[Owasp-leaders] OWASP Home Page Project

Tom Brennan - OWASP tomb at owasp.org
Tue Sep 22 20:20:39 EDT 2009

yea http://www.aspectsecurity.com looks really good thumbs up to the guy who
did it.... want to volunteer some time to owasp ;)

OWASP needs a pretty website too + the wiki behind it so that we can
continue our collaboration effort. James McGovern and others have been
noodling this.. and I hope that the OWASP Mini-Summit happening at the OWASP
USA 2009 event on November 11th
http://www.owasp.org/index.php/OWASP_AppSec_DC_2009 will allow for this very
topic to be flushed out from the collaboration from the membership and if
someone wants a project this is one of the big ones to lend cycles to.

On Tue, Sep 22, 2009 at 7:54 PM, Mike Boberski <mike.boberski at cox.net>wrote:

> I'm surprised no one jumped in on this thread; each is an item in my mind
> worth exploring; application security is incredibly hard to sell people on,
> such weak/non-existent mandates in this space. The Agile-like idea for
> example seems to pop up frequently, I think there is something to it. There
> is little arguing how the universe latched onto such a superficially silly
> thing with religious-like zeal; I have one customer right now for example
> where a development team is hiding behind the Agile Scrum process to the
> point of defying their management's (and their management's management's,
> and their management's management's management's) direct instruction to
> start addressing security concerns.
> Some initial thoughts on each of the items:
> I think the site could benefit for some high-level buckets near the top,
> similar to the recent Aspect Security web site update. Perhaps
> protect/detect/lifecycle as on the projects page.
> Member companies should go to the top, to the side, for the reasons cited
> below. I turned many people during ASVS' development into ASVS reviewers
> once they scrolled to the bottom.
> There is merit to the manifesto thing as mentioned above, the visible thing
> is a starting point but isn't all that it could be; here's a starting point
> for discussion: (1)A Web application may not disclose or modify user data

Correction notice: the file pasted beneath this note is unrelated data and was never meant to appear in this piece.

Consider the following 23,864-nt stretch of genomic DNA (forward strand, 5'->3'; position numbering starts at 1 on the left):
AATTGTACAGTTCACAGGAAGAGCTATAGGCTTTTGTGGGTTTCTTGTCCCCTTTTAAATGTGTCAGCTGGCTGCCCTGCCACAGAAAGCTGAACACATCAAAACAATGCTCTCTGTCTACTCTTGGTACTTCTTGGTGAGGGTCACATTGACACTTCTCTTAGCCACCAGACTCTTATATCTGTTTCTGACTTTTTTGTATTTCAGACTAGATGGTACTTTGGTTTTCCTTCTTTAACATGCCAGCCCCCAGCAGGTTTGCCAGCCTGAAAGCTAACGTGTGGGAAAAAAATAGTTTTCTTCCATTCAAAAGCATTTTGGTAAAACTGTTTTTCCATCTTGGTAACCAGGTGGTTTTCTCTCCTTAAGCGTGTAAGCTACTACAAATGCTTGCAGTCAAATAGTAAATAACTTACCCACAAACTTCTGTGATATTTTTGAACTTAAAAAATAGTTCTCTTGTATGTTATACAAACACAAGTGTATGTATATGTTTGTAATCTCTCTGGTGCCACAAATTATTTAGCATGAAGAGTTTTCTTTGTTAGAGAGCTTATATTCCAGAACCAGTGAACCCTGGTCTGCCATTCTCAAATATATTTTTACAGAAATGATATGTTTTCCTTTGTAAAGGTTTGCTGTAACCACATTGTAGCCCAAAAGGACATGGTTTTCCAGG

> without a data owner's permission or, through inaction, allow unauthorized
> disclosure or modification of user data. (2)A Web application must obey any
> inputs given to it by users or external systems, except where such orders
> would conflict with the First Law. (3)A Web application must protect its own
> existence as long as such protection does not conflict with the First or
> Second Law.
> I'm not sure the media thing is actionable, other than adding a link to an
> OWASP POC to respond to media inquiries.
> Mike
> On Mon, Sep 21, 2009 at 3:16 PM, McGovern, James F (HTSC, IT) <
> James.McGovern at thehartford.com> wrote:
>>  Figured I would share some marketing oriented thoughts regarding OWASP
>> with a focus on our web presence. If you feel I am full of it, then reply
>> back :-)
>>    - The OWASP website is not relatable. Who is the intended audience?
>>    Should we guide folks based on the roles they play?
>>    - There is nothing to speak to the legitimacy of OWASP ..... until you
>>    scroll down to the bottom and see the corporate endorsements. Those should
>>    be higher up on the screen. For those who will debate legitimacy, we have to
>>    acknowledge that the masses within IT get giddy when they see famiilar
>>    logos. Think folks who love Gartner Magic Quadrants.
>>    - Also on the home page there is nothing about what (specific)
>>    problem(s) OWASP addresses and fixes. Somewhat sporadic information. We need
>>    something more than making web application security visible.
>>    - Are there any quotes from people/organizations that were helped by
>>    OWASP involvement? Testimonials would attract more attention. Have folks
>>    seen the Agile Manifesto and the signatories page? We should do something
>>    similar.
>>    - Media coverage generally depends on a "face" to work their story.
>>    There are likely several angles you can utilize such as the "nimbleness" of
>>    a community vs. a corporation in solving a problem. How about a feature
>>    covering who are some of its participants. Sort of a personal profile.
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Tom Brennan

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